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If there’s one thing that’s truly been missed in 2020, it’s the simple act of sharing. Sharing an experience, a hug, a meal. Remember the days of sharing a basket of bread at a restaurant with an aromatic oil for dipping? Turns out, that simple appetizer is an ideal combo for runners, who need a healthy dose of carbs and fats to perform their best.
Fat is important in kick-starting the process of muscle recovery by supporting cell growth and repair. Unsaturated fats (usually plant-based and in the form of liquids, like oil) can decrease inflammation. “At rest and for lower intensity, fat is used as an energy source,” says Melissa Lanes, R.D., with the University of Colorado’s Anschutz Health and Wellness Center. It’s necessary for muscle movement, hormone production, blood clotting, and to absorb vitamins into the body. “It is also an essential part of the cell membrane that protects every cell in our body,” she adds.
About 20 to 35 percent of your daily calories should come from fats, with the majority being unsaturated fats. An extremely low-fat diet or body composition leaves runners vulnerable to reproductive issues and compromised immune systems.
Simon Lusky, owner of Revel Kitchen in St. Louis, focuses on plant-based fats when he cooks for athletes. “Animal fat is OK in moderation and can be good for you,” he says. “But I lean toward plant-based fats from olives and seeds and avocados.”
[Related: 3 Easy Dips Perfect for Sharing]
Are You Getting Enough Omega-3s?
You’re probably getting enough of one form: ALA. The other two, EPA and DHA, are less frequently consumed. In a study that looked at college athletes, only a startling six percent were getting enough of those brain-boosting fats that are also essential for muscle recovery and reducing inflammation. For adult women, 1,100mg of omega-3s are recommended daily, with 500mg from EPA and DHA.
“Before reaching for a supplement,” says Lanes, “I’d recommend trying to increase food-based sources of omega-3s in your diet.” That means reaching for fatty fish like salmon, herring, sardines, mackerel, trout; flaxseeds; chia seeds; walnuts; and canola oil. Flaxseed oil can also be used in salad dressings or sauces rather than taken as a supplement.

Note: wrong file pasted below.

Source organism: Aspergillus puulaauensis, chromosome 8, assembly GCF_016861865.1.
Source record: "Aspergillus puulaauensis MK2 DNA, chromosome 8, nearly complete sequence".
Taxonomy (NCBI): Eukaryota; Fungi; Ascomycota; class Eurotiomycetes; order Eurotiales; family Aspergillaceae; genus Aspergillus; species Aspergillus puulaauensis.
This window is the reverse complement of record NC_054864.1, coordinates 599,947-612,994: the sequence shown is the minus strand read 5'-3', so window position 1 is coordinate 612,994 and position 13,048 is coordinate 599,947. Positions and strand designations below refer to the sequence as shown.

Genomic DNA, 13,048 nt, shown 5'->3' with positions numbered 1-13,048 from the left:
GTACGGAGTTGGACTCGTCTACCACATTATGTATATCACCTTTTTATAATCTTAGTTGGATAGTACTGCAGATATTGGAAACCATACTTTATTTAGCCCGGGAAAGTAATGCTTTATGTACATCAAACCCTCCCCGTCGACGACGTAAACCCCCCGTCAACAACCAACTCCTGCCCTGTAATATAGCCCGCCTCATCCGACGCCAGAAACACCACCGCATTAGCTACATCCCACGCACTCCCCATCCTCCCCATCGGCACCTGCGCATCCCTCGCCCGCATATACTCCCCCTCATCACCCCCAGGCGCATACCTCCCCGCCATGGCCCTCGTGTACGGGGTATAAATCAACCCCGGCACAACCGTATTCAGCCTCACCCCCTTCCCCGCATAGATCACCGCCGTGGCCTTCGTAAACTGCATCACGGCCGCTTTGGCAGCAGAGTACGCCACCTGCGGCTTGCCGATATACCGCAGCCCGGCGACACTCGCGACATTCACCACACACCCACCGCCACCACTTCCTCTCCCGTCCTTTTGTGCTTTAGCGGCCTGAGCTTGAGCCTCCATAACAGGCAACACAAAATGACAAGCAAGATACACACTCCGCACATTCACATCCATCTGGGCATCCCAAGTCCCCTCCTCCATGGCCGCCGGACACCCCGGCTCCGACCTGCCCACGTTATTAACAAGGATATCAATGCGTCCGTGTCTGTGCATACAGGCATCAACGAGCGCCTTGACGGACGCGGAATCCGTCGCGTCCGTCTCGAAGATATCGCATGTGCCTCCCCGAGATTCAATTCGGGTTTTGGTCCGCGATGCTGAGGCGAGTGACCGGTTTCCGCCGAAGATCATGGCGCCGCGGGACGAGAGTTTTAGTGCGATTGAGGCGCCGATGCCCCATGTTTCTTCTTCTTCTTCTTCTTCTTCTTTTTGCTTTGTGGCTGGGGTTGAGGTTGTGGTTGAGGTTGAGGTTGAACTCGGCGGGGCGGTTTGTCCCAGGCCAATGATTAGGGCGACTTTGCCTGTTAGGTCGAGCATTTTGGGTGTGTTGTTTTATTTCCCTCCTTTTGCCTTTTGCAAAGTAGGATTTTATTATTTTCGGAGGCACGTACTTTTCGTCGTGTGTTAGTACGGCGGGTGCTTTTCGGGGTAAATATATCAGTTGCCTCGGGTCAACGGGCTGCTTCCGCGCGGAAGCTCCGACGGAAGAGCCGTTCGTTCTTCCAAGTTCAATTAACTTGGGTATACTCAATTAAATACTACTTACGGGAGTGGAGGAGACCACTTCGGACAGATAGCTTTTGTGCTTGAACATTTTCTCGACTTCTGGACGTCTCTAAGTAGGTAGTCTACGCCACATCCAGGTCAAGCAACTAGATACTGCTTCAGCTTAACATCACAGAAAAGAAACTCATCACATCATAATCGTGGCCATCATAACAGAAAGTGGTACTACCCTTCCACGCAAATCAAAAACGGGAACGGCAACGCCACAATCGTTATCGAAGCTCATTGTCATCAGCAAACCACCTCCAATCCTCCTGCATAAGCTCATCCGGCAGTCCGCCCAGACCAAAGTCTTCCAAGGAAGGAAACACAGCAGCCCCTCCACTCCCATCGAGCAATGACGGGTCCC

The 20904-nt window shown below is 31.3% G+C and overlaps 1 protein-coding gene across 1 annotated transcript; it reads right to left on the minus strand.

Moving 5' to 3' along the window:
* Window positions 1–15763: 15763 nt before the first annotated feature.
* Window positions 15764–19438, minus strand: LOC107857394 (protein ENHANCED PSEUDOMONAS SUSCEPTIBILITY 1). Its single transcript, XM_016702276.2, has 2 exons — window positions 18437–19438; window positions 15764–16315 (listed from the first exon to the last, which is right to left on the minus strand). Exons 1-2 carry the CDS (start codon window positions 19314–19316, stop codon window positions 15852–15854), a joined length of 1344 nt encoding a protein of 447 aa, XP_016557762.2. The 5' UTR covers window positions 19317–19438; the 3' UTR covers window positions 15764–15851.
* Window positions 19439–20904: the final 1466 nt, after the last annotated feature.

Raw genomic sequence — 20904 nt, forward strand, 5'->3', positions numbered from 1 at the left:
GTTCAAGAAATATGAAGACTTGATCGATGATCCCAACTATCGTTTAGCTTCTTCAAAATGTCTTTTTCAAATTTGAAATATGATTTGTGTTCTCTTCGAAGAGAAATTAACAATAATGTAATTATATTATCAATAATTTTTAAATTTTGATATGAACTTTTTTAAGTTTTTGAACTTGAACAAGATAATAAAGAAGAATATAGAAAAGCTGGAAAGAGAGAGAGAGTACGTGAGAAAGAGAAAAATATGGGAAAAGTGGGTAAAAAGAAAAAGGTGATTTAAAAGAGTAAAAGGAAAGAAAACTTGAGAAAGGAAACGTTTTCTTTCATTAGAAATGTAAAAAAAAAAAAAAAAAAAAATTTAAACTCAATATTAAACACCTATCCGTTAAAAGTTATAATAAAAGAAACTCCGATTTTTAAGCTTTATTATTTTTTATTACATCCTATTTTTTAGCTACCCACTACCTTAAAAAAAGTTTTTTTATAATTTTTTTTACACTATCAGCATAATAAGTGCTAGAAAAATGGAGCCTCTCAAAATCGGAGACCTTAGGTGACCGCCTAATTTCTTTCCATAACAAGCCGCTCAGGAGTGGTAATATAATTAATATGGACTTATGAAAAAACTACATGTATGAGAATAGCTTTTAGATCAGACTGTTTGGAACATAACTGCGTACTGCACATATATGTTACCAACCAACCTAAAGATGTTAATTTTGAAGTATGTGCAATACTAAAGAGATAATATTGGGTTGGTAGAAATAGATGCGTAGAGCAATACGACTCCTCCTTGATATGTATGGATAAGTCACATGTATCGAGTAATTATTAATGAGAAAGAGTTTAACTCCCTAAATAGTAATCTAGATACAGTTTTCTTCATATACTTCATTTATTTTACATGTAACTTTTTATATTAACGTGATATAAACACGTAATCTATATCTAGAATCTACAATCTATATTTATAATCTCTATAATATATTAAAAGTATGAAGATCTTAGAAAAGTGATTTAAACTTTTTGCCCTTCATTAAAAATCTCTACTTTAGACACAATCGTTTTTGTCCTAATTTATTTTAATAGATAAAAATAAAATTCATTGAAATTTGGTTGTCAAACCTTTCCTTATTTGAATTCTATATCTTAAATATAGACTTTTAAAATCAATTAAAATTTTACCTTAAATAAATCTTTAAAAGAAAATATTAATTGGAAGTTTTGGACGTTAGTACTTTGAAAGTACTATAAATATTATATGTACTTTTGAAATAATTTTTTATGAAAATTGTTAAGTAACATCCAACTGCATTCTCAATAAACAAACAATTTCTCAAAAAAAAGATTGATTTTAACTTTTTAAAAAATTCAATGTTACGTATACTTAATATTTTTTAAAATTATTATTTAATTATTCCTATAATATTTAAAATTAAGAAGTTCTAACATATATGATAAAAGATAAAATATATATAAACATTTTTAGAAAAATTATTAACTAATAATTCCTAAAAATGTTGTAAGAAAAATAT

Picking the Right Oil
Plant-based fats are used for so many things in the kitchen. But do you know which one to reach for when it’s meal time?
- Olive Oil: Versatile, rich in flavor. Use with no or low heat. Good for salad dressings, dips, sauces, or sautés.
- Peanut Oil: Mild, nutty flavor. Use in high-heat cooking or roasting. Works well with Asian cuisine like stir fries, rice, and noodles.
- Sunflower Oil: Light and flavorless. Use in high-heat cooking, roasting, or frying. Lusky uses this neutral oil to create more complex sauces, like cilantro lime, peanut miso, or lemon garlic aioli.
- Avocado Oil: Not as strong as olive oil, but not as neutral as sunflower oil. Add a tablespoon to a smoothie, roast vegetables, or create a salad dressing or homemade mayo.
- Almond Oil: Unique nutty flavor. Use in high-heat cooking or roasting. Drizzle over pasta for a boost of flavor, or combine with apple cider vinegar and herbs for a salad dressing.
- Grapeseed Oil: Mild flavor and high smoke point make it great as an all-purpose oil. Use it to sear meat, lubricate a grill, or for frying and sautéing.
- Flaxseed Oil: Slight nutty flavor. Best consumed raw. Spoils easily, keep refrigerated. Good for sauces and salad dressings.
- Sesame Oil: Bold, nutty flavor. Works well in Indian, Middle Eastern, African, and Asian cuisines.
- Coconut Oil: Buttery texture and rich coconut flavor. Use as a 1:1 substitute for butter in baking. Can also substitute liquid fat in baked goods, but Lusky recommends adding more coconut oil to compensate for the density difference.
- Vegetable Oil: This is often a blend of different types of oil, so composition will vary. Best used as a lubricant for pans, as it is not as nutritionally dense as other oils.
Lusky recommends buying unrefined, extra-virgin, or virgin to be sure you’re getting the most flavor and nutrition out of your oil. “The more something is being refined or pushed or squeezed, the less that’s going to be in there nutritionally,” he says. A refined oil or pomace olive oil are better for lubricating your pan or grill.